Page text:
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Identity & Community

Better Business Bureau Urges Holiday Shoppers to Look Out for Scams

It wouldn’t be an American holiday without con artists trying to scam innocent online shoppers.

This holiday season, keep on the lookout for warning signs that might indicate you’re being targeted by a scammer.   

The most prominent scam this year is the fake package delivery email, according to Caitlin Driscoll, public relations director for the Better Business Bureau of Western Pennsylvania. These emails claim they contain links to package tracking information, but are really out to break into your computer.

“This is a common way that hackers will obtain peoples personal and financial information,” Driscoll said. “Around the holidays, they are sending out emails pretending to be from such delivery businesses as UPS, FedEx and even major retailers.”

To catch this, don’t clink on any links or attachments to emails until you have verified they are actually from trusted companies, which can be done by contacting them directly.

Grammatical mistakes in the email titles and email addresses that don’t match with the companies are both red flags.

Another scam this season is fake letters from Santa, which are typically purchased by parents for their children.

“While there are legitimate organizations and businesses that do sell these letters from Santa, con artists take advantage of the time of year and will send out fake emails, set up fake websites that are really just to steal your credit card information,” Driscoll said.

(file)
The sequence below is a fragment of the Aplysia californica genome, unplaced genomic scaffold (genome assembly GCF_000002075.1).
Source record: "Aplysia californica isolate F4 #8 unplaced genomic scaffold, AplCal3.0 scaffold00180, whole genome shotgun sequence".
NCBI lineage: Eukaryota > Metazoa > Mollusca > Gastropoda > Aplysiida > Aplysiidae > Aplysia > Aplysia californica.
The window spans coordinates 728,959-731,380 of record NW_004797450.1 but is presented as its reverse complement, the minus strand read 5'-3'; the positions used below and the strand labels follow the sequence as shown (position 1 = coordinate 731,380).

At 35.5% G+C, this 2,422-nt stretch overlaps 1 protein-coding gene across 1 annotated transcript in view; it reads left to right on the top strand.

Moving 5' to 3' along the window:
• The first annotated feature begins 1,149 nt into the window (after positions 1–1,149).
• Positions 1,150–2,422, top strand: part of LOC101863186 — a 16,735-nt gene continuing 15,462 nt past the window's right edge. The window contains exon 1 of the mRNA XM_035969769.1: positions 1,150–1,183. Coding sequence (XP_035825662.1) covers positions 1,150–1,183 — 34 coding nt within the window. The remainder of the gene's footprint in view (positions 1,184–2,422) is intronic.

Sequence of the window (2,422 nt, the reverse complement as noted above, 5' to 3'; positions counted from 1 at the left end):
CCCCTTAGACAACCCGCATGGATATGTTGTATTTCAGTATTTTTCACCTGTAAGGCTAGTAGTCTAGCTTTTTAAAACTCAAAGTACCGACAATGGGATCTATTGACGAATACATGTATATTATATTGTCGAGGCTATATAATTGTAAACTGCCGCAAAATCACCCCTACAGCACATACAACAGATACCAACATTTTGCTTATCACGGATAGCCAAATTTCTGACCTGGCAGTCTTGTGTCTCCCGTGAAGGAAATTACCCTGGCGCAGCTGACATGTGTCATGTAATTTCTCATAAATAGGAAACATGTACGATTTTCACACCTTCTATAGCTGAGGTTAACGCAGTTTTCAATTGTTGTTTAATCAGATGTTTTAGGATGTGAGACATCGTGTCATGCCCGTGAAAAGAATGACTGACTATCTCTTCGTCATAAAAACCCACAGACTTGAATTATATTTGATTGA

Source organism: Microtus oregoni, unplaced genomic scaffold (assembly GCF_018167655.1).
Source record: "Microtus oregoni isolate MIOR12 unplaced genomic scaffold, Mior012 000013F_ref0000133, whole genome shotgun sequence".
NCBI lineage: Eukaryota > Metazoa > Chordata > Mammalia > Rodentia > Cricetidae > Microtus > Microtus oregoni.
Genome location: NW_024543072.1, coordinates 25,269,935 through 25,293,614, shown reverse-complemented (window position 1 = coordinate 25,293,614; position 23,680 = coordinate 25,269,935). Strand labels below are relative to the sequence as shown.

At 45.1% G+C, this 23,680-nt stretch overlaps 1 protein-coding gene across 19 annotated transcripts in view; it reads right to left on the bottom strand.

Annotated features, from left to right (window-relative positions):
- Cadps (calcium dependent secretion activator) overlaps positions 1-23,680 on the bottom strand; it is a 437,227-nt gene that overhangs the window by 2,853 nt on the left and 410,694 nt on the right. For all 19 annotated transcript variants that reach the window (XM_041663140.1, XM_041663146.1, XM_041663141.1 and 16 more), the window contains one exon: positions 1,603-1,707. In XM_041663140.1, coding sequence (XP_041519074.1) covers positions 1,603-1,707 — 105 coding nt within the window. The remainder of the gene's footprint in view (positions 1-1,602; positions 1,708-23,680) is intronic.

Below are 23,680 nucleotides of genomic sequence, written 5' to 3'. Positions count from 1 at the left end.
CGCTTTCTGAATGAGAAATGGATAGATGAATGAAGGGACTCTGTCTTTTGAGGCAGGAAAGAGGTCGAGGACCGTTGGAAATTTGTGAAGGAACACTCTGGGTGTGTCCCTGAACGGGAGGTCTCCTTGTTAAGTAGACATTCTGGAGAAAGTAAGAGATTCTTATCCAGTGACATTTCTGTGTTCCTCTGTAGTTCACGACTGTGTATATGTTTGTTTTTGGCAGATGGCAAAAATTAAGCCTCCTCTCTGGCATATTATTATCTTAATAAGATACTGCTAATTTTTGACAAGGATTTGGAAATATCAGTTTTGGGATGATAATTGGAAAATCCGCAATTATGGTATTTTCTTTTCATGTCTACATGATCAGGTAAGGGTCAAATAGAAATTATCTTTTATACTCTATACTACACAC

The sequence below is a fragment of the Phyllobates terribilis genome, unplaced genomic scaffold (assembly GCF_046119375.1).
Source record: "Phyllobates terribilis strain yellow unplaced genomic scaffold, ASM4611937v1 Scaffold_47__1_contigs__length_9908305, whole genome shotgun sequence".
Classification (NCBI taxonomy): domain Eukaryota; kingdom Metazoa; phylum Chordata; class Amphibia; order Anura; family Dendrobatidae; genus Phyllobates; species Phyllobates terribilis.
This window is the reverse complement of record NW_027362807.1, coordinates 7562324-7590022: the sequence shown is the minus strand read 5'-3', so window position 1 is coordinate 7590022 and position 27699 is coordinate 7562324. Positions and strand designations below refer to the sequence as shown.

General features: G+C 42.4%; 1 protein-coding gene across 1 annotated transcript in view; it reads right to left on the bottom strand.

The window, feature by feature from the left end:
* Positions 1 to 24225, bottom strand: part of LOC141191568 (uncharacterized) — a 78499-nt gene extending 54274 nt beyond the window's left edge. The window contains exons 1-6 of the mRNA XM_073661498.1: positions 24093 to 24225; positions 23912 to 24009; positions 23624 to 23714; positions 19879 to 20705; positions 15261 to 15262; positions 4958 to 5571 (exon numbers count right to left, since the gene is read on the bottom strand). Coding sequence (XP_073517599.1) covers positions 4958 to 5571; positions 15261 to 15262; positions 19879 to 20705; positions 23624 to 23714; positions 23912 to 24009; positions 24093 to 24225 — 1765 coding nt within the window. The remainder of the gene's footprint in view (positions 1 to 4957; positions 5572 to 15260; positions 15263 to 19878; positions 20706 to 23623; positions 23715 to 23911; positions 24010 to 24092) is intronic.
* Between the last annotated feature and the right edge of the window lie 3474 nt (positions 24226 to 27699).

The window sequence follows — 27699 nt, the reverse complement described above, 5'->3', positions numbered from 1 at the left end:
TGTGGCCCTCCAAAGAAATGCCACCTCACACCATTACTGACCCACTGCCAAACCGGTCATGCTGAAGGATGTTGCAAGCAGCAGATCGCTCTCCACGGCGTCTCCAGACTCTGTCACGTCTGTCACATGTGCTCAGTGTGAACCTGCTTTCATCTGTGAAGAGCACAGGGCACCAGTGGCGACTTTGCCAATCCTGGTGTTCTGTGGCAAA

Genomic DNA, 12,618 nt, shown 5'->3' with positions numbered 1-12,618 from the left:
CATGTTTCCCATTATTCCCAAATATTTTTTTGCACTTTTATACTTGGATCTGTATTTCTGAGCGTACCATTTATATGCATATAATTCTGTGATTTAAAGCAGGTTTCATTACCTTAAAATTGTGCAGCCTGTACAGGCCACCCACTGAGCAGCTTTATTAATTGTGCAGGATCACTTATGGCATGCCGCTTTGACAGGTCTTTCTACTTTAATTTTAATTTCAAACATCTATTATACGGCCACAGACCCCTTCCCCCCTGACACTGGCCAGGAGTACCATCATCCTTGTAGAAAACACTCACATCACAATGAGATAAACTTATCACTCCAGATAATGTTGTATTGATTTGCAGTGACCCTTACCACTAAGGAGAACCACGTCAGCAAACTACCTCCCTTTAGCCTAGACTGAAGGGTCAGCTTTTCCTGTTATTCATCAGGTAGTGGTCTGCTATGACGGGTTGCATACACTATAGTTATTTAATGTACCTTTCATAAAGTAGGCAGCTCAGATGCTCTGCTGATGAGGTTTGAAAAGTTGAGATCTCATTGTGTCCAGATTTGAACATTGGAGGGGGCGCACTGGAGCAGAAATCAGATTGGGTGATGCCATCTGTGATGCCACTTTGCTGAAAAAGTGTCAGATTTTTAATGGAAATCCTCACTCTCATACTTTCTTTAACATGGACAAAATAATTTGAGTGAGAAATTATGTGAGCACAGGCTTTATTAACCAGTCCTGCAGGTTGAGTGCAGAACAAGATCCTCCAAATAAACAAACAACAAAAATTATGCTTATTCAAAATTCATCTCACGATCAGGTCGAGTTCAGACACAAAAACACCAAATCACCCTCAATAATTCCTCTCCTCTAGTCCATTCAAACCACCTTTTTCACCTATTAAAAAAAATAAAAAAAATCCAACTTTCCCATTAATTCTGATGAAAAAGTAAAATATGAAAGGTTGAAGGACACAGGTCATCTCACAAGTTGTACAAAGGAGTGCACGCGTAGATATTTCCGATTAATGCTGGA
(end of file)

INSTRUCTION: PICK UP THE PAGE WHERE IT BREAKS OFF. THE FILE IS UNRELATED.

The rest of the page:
Before you buy letters from Santa, read the website’s privacy policy to see how your child’s personal information will be used.

Those who want to adopt a puppy this Christmas should also be careful, according to Driscoll. Scammers lure buyers with cute pictures and promises of adopting a healthy puppy, and then hit them with charges without delivering the animal.

“Before the dog can be delivered, the expecting family has to pay an exorbitant adoption fee, cover the shipping costs, insurance and veterinarian fees up front, and the payment is asked to be made via wire transfer or sometimes even a prepaid debit card,” Driscoll said.

Scams are prevalent during the holiday season because scammers are quick to take advantage of people’s generosity.

“Many people are just too busy to spot the different warning signs of a scam,” Driscoll said, “which is why it is so important for people to still remain vigilant and just remember that scammers don’t take a rest from the different tried and true scams that we continue to see surface every single holiday season.”